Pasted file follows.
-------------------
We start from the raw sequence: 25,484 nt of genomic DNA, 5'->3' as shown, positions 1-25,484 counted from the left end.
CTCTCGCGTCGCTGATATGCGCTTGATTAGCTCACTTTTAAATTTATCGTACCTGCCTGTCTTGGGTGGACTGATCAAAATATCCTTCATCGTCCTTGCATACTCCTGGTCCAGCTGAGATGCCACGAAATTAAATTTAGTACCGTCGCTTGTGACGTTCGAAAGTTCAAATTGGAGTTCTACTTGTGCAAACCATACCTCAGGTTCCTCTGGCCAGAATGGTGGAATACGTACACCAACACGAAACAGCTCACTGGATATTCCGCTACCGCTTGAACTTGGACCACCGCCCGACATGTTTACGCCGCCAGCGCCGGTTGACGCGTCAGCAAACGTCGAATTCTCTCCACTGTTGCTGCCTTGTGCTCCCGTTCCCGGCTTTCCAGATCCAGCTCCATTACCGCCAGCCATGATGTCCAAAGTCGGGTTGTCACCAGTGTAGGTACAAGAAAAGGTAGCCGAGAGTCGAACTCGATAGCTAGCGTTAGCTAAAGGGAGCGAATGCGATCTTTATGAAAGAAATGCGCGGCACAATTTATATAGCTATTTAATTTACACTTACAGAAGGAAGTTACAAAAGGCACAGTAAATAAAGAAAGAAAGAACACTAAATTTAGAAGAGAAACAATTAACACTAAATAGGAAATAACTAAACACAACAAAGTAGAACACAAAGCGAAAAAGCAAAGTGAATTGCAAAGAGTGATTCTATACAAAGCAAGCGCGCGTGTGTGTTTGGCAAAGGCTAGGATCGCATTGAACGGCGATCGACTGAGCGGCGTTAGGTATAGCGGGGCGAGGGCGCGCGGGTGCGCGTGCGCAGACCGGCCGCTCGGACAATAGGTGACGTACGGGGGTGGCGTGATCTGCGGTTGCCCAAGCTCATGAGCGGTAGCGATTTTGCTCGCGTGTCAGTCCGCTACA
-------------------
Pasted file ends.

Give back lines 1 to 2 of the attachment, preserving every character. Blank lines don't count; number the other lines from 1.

We start from the raw sequence: 25,484 nt of genomic DNA, 5'->3' as shown, positions 1-25,484 counted from the left end.
CTCTCGCGTCGCTGATATGCGCTTGATTAGCTCACTTTTAAATTTATCGTACCTGCCTGTCTTGGGTGGACTGATCAAAATATCCTTCATCGTCCTTGCATACTCCTGGTCCAGCTGAGATGCCACGAAATTAAATTTAGTACCGTCGCTTGTGACGTTCGAAAGTTCAAATTGGAGTTCTACTTGTGCAAACCATACCTCAGGTTCCTCTGGCCAGAATGGTGGAATACGTACACCAACACGAAACAGCTCACTGGATATTCCGCTACCGCTTGAACTTGGACCACCGCCCGACATGTTTACGCCGCCAGCGCCGGTTGACGCGTCAGCAAACGTCGAATTCTCTCCACTGTTGCTGCCTTGTGCTCCCGTTCCCGGCTTTCCAGATCCAGCTCCATTACCGCCAGCCATGATGTCCAAAGTCGGGTTGTCACCAGTGTAGGTACAAGAAAAGGTAGCCGAGAGTCGAACTCGATAGCTAGCGTTAGCTAAAGGGAGCGAATGCGATCTTTATGAAAGAAATGCGCGGCACAATTTATATAGCTATTTAATTTACACTTACAGAAGGAAGTTACAAAAGGCACAGTAAATAAAGAAAGAAAGAACACTAAATTTAGAAGAGAAACAATTAACACTAAATAGGAAATAACTAAACACAACAAAGTAGAACACAAAGCGAAAAAGCAAAGTGAATTGCAAAGAGTGATTCTATACAAAGCAAGCGCGCGTGTGTGTTTGGCAAAGGCTAGGATCGCATTGAACGGCGATCGACTGAGCGGCGTTAGGTATAGCGGGGCGAGGGCGCGCGGGTGCGCGTGCGCAGACCGGCCGCTCGGACAATAGGTGACGTACGGGGGTGGCGTGATCTGCGGTTGCCCAAGCTCATGAGCGGTAGCGATTTTGCTCGCGTGTCAGTCCGCTACA